Checking Condition Of Electric Metering Equipment

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1.5: Condition Of Metering Equipment

Part of the first section of visual inspections completed during an EICR (Electrical Installation Condition Report) is that of checking the condition of the metering equipment.

This visual inspection also applies to an EIC (Electrical Installation Certificate), issued after more complex installation worksThis inspection is purely visual and involves no works to the metering equipment itself. Indeed, the metering equipment belongs to the electricity supplier (or their agent). Tampering with this can be construed as potentially abstracting electricity, which is an offence under The Theft Act (1968).

Read on for our full guide to checking the condition of the metering equipment during 18th edition electrical inspections.

Checking Metering Equipment Condition
Checking Metering Equipment Condition

Safety First! – ALWAYS Ensure These Items Before Starting

Specific risks which can be encountered inspecting the condition of the metering equipment include:

  • If the metering equipment is particularly damaged, or has any pieces missing then there is a risk of serious electric shock. By stating VISUAL INSPECTION only, it really does mean no need to touch.
  • If there is any doubt over damage, or the metering equipment is verified visually to be in an unsatisfactory state, you should always report your concerns to the electricity supplier. This is different to DNO reported issues and can be challenging to get someone to take responsibility for this, particularly with empty properties. Read our guide here for more help with contacting electricity suppliers.
  • This website is intended as a study/work aid to assist qualified/working electricians in order to keep current with changes in fields such as inspection & testing. It is also something of a repository for those studying in the field to gain general knowledge. It is in no way intended to be taken as DIY Electrical Advice and should never replace the services of a qualified & insured electrician.
  • assume no liability for any accident or injury, howsoever caused, whilst attempting electrical works. If you are working with electricity please ensure that you follow all local regulations in force in your particular area.

What Am I Checking When I Inspect This?

When inspecting the condition of the metering equipment, you are first and foremost looking for physical damage to the outer casing of the equipment.

The most serious faults are of course, damaged enclosures and potentially exposed live parts. However there are some slightly less obvious signs of issues with the metering equipment which are worth double checking:

  • Signs of thermal damage around the meter tails – If the meter tails have a poor connection for any reason (usually due to loose terminal screws within the meter), then they can display thermal damage around their termination. This may only appear very slightly and is worth checking over carefully. A torch may be needed to inspect closely and accurately see the condition. Thermal damage may also be seen when undersized tails have been used and loads are particularly high.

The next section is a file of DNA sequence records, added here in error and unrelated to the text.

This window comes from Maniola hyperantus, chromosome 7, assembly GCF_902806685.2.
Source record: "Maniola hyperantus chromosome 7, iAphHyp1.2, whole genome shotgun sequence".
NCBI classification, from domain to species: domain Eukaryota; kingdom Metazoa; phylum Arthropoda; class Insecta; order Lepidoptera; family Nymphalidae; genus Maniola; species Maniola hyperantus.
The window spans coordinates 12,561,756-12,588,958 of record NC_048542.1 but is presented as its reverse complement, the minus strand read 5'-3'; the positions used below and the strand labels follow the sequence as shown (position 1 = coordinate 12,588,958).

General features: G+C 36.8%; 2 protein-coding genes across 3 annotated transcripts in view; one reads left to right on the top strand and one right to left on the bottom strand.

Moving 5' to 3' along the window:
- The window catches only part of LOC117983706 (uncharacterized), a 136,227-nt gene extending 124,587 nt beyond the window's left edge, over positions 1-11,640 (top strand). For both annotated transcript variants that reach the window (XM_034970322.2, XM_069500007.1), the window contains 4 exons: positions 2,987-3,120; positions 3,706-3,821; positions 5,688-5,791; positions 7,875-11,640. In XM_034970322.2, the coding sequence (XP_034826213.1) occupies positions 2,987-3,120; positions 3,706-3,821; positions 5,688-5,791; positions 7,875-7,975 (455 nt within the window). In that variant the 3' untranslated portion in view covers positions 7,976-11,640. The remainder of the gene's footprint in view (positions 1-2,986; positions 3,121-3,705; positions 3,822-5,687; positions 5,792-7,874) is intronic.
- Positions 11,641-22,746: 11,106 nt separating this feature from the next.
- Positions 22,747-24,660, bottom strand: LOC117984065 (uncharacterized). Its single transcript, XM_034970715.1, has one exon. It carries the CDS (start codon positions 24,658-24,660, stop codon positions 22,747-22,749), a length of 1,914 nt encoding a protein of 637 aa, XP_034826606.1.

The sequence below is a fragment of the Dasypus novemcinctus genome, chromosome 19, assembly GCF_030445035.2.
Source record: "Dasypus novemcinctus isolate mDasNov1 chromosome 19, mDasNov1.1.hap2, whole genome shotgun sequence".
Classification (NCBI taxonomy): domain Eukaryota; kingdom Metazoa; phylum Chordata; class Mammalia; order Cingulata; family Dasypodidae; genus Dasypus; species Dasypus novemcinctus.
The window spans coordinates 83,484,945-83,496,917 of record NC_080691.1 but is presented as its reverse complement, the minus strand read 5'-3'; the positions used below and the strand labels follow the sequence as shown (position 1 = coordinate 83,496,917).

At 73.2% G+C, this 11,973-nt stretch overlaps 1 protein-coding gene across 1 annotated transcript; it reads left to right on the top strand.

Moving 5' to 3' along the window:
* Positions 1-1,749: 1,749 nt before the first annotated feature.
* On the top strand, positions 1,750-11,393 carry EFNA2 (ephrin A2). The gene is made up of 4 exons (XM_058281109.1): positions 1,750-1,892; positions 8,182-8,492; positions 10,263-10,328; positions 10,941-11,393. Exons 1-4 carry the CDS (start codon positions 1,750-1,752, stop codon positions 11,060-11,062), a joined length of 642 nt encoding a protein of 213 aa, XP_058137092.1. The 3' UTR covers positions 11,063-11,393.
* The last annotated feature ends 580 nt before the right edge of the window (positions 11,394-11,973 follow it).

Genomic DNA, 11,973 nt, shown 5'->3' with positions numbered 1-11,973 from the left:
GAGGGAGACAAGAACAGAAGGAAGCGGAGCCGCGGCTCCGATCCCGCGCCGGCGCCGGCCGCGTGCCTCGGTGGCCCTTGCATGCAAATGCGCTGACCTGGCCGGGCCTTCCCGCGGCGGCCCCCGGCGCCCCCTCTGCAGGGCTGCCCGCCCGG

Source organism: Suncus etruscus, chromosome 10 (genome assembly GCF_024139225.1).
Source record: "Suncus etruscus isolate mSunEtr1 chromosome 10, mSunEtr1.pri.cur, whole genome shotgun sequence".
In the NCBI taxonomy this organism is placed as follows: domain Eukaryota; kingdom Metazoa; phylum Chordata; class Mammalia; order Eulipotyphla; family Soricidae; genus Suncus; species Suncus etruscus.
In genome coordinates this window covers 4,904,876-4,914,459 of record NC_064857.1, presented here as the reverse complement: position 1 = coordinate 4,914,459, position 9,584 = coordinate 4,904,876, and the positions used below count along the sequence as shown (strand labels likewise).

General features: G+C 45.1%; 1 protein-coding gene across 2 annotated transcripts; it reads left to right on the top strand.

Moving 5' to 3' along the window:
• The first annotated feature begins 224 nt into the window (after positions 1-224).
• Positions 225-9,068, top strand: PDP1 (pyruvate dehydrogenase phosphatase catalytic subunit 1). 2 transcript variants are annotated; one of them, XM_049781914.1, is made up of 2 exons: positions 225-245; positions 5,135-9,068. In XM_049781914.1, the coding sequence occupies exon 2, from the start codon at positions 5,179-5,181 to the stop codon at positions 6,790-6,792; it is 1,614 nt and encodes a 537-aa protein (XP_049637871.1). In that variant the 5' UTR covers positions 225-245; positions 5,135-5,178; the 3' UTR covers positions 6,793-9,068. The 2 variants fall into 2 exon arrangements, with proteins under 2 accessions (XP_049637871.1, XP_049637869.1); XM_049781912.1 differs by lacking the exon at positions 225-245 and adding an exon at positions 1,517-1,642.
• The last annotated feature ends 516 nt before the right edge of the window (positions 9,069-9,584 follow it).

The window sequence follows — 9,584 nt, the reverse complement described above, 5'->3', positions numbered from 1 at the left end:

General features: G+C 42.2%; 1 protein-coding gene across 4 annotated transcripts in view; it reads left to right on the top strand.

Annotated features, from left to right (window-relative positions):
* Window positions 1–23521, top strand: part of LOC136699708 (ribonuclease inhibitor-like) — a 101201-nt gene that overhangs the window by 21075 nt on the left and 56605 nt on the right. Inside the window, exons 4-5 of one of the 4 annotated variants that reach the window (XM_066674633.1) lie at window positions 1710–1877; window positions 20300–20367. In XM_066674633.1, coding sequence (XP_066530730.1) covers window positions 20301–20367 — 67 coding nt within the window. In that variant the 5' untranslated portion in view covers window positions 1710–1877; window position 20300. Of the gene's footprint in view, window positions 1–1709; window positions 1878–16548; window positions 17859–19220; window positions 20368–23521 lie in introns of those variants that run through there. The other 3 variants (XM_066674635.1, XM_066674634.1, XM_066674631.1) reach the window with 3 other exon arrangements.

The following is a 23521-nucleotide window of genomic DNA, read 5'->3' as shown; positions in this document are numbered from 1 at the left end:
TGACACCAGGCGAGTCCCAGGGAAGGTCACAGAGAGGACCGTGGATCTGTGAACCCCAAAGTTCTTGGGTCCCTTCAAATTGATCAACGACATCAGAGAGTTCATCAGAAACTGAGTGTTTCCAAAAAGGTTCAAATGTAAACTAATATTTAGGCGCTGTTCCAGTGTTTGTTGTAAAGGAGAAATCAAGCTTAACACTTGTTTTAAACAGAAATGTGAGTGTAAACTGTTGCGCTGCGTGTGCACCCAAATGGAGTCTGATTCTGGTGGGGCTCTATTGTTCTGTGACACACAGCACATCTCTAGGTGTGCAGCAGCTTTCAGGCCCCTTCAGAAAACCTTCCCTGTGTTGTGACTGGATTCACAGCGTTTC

• Poorly secured metering equipment – The equipment should be securely fixed with no free movement. Any movement can cause strain on the meter tails and lead to loose connections.
Condition Of Metering Equipment
Condition Of Metering Equipment
  • Low Amp Rating – Some particularly old dial type meters have a 40A maximum rating. These are almost always fitted to more modern service heads with either BS88 or BS1361 fuses. The fuses fitted will generally be 60A minimum (indeed some are 63A, 80A or even 100A). If you do come across a meter with a 40A rating it should be referred to the electrical supplier for upgrade to a modern meter

What’s the Best Way to Record These Inspection Items?

It can be of upmost use to have a modern certification software that enables you to attach photos of anything untoward you find.

It can be difficult to contact the electricity supplier when working in certain properties (empty homes or rental properties). This can lead to delays in getting the equipment repaired.

Whilst it is not necessarily the responsibility of an electrician to ensure this is repaired (that would fall to the property owner or their agent), you do need to ensure that you have accurately documented the condition, and any issues found so that the responsible person is fully aware of the issues.

Adding photos to an EICR also allows you to have a visual record, easily stored within the PDF file of that EICR. As such, you can easily revisit the exact issues and check the photos for yourself.

This can be useful when preparing quotes for remedial works and the like. You already know that we recommend Tysoft Easycert Mobile for the best electronic certification. We are all about time saving for professional electricians here at and as such you need a solid and expandable certification software that you can depend on.

See more information about how we recommend you record these types of inspections here: Best Electrical Certification Software for 2020

Checking Condition Of Electric Metering Equipment
Checking Condition Of Electric Metering Equipment

Further Resources & Information on ‘Condition of Metering Equipment’

Here are some further resources relating to checking the condition of service cable:

  • Help With Contacting Electricity Suppliers – If you need to contact the electricity supplier for any reason, check this guide to help you quickly and easily get in touch with the right people to help with metering equipment issues.

What Next?

If you have any views on this inspection item, please comment below….

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